Thursday, July 30, 2009

TOS Crew Review -- Hank the Cowdog


Hank logo

What do mixed metaphors, man's "best friend" (using that term VERY loosely in this case), and life on a ranch have in common? None other than Hank the Cowdog.

Prior to laying my eyes on this book I had not made an acquaintance with Hank, and I have mixed feelings after spending a couple afternoons with him.


Tornado game

We received a book, CD, and game (with an audio book on tape) to review. Before jumping into the book my kids couldn't resist trying their hand at Hank's Tornado Game. This was our first look at Hank, Drover and their friend the buzzard. The game finds its inspiration in the storyline of The Case of the Swirling Killer Tornado. Players can tussle with a tornado, fly by fellow players, and ultimately end up at the finish line.



In this Trouble style game, each player has three pieces, one each of Drover, Hank, and the buzzard. The buzzard starts further down the trail in a cottonwood tree, just like in the story. A spinner attached to the middle of the board completes the pieces needed to play the game.



We appreciated the travel-game design which holds all the pieces inside when not in use, so hopefully they will all stay around for quite a few rounds of this sturdy and enjoyable game. One small downside we discovered . . . the game can last a very long time if you have the full four players. We kept landing on each other, and getting sent back to home, prolonging the game. The kids still had a great time, but I was ready to impose a "no more going home" rule about 45 minutes into it.


Two of my girls played the game at a different time and said they only sent each other back once or twice, and did enjoy the game even more. (Can I say, "I told you so?")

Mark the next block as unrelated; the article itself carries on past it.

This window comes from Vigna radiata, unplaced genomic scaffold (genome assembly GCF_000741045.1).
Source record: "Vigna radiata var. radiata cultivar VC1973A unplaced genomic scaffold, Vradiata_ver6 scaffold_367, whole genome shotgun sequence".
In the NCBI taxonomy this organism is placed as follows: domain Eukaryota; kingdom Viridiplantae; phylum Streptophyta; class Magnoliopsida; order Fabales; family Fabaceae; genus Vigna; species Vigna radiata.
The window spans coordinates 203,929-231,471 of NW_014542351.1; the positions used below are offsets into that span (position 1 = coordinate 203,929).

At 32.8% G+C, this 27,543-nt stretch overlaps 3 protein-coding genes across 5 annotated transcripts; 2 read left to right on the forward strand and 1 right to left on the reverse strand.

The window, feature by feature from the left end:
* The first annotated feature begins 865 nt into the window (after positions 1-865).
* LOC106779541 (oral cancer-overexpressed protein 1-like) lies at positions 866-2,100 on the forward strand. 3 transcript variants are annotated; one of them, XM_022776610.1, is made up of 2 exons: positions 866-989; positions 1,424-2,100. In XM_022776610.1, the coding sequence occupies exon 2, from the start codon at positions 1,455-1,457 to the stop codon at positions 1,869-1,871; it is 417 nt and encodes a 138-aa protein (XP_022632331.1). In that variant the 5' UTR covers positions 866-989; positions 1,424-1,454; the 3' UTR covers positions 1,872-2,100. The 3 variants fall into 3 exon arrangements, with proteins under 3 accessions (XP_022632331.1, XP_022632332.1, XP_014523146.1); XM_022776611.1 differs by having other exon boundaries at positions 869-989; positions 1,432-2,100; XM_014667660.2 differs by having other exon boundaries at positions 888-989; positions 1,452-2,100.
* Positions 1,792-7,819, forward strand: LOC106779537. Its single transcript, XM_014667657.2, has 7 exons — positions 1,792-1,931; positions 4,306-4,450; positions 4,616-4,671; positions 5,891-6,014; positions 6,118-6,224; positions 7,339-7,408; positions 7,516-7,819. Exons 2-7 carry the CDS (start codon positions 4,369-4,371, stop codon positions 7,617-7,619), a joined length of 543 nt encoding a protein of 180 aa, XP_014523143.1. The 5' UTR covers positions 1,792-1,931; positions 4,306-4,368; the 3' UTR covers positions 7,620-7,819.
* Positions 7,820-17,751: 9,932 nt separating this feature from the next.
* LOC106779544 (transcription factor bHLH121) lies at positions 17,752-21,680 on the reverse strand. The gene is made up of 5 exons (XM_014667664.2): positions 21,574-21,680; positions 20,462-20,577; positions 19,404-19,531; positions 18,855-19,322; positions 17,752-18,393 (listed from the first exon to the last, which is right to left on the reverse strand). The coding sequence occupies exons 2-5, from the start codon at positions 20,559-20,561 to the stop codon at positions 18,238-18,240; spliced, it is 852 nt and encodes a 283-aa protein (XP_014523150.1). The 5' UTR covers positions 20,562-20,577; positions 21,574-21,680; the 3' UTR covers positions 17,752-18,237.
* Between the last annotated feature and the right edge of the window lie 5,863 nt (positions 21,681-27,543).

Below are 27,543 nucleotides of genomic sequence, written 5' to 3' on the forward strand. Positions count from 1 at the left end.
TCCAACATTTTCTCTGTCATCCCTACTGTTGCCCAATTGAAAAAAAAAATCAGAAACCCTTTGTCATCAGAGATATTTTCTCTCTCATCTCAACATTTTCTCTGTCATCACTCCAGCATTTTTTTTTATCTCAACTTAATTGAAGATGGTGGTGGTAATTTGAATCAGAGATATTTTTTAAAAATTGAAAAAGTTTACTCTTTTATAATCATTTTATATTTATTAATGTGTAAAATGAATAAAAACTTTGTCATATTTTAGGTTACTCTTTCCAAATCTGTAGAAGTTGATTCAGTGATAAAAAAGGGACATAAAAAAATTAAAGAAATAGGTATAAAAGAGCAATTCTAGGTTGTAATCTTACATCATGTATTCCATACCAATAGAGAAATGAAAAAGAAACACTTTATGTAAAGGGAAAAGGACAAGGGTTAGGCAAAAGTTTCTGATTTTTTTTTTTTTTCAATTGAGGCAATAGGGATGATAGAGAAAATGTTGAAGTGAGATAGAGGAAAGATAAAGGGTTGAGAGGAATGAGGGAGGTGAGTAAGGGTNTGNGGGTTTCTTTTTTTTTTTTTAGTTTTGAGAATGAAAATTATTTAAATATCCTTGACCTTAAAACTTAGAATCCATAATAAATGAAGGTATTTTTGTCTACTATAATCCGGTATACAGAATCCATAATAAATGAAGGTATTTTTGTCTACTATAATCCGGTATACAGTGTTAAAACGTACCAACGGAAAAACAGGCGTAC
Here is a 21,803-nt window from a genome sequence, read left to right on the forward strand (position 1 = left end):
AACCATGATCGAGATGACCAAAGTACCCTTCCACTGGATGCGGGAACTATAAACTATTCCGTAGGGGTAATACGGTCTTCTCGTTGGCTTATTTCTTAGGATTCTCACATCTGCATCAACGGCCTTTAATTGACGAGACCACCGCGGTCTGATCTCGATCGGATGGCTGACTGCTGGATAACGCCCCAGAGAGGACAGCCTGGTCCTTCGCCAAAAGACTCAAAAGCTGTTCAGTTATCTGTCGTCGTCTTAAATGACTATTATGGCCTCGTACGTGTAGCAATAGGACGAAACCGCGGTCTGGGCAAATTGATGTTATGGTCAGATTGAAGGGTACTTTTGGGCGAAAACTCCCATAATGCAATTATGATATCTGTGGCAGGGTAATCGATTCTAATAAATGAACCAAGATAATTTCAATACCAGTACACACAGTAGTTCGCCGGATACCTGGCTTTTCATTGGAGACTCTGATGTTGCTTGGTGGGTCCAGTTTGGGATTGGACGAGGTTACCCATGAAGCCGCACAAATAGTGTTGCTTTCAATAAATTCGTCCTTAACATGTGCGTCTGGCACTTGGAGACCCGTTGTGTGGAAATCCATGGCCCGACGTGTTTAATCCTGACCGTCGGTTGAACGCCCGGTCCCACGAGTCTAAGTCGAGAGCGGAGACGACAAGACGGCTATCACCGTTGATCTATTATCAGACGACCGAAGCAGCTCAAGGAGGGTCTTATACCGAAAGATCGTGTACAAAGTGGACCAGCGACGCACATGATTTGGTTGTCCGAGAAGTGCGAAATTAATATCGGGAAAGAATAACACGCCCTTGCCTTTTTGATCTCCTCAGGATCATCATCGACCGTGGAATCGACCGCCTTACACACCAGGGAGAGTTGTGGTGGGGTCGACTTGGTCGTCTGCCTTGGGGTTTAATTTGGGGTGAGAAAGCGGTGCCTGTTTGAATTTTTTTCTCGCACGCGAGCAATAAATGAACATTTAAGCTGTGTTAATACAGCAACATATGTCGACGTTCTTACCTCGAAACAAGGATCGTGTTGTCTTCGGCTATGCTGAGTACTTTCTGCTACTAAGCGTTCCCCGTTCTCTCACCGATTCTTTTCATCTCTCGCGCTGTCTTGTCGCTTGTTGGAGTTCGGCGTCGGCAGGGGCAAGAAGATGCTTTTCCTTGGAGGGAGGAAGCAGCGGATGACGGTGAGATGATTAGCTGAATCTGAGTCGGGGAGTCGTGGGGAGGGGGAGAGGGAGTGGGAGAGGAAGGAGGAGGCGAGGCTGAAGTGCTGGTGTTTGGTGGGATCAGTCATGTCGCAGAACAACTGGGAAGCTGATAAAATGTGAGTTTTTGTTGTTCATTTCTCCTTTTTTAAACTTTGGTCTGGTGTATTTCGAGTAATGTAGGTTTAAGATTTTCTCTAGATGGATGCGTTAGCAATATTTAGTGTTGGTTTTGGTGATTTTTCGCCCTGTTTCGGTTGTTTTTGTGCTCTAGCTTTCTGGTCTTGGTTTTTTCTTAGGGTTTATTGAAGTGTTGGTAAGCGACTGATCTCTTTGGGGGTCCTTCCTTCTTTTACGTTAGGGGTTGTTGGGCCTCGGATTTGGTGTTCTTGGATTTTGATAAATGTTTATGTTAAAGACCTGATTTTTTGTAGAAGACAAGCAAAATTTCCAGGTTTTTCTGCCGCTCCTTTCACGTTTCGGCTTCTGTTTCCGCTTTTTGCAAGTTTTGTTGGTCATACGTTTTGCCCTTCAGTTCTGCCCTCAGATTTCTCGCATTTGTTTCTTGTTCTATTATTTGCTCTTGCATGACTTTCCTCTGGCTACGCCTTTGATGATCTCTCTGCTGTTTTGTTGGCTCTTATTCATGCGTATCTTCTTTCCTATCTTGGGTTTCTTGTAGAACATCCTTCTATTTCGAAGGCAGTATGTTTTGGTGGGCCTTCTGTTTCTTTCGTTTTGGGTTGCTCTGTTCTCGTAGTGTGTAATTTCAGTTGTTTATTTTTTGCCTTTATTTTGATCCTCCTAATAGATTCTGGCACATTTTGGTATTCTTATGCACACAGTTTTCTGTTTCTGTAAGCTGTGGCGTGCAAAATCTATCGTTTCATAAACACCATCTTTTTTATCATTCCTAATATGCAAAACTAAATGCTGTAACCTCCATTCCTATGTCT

While playing we decided to pop in the Tales and Tunes CD (on special right now for $3 on their website) to listen while we played. While it was getting going I looked over some of the titles and decided to give it a pre-listen before listening as a group. Some of the titles and lyrics discouraged me from playing this CD for my kids. I listened to it on my own later, and was disappointed in some of the words used by the characters in the songs and story excerpts. Words such as "hiney" "dumb" and "dingbat" made more than one appearance throughout the recording.


It was mildly amusing, but not something I could let my kids listen to without reservations and a finger on the fast-forward button. As for the music itself, some of the songs were slow and beautiful, and others were catchy and toe-tapping. And, they left me wondering what the book would have to offer.


Hank #8
One afternoon a few days later we settled in for some family read aloud time with Hank's Case of the One-Eyed Killer Stud Horse. By the top of the second page, I put the book down and we decided to read something else. In the opening of the book it depicts the story ahead to be scary, so scary you might wet the bed. And, then Hank (from whose viewpoint the story is written), says you can just tell your parents that it must have rained in that spot over night.


That just didn't sit well with me. I know it was intended to be funny, but I have a hard time taking lightly anyone that tells kids to deceive their parents. I then looked through the book a little more on my own and started to see the appeal of the books.



Hank is rather humorous. I couldn't help but laughing more than once. So, we decided to give it yet another try, and I would edit as I read. This is something I often do since we have quite an age range in our at home audience. I skip over sentences of violence or questionable words that pop up in otherwise beneficial reading. And, as I read, Hank kind of grew on us all.


His unappreciated affection for his owners, his tolerating and training of Drover, his simple-minded fellow ranch hound, and his ability to mix metaphors beyond recognition drew chuckles out of all of us at one time or another. With my on-the-fly edits of various words (stupid, idiotic, dadgum, etc.) the book was quite enjoyable.


If you are interested in purchasing Hank items they are available on the Cowdog's own website. They offer everything from posters to sweatshirts to paperbacks, audio books, and the Tornado game that we enjoyed the most. Prices for their products range from $3 to $22 for individual items.



Each family would need to determine if this book and other Hank products would offer appropriate reading for them. Take into consideration the age of your kids, and your personal standard for your home. We just might be enjoying another Hank story now and then from our library, the edited read-aloud version in our case. :-)



Read what others on the TOS Crew had to say about Hank the Cowdog


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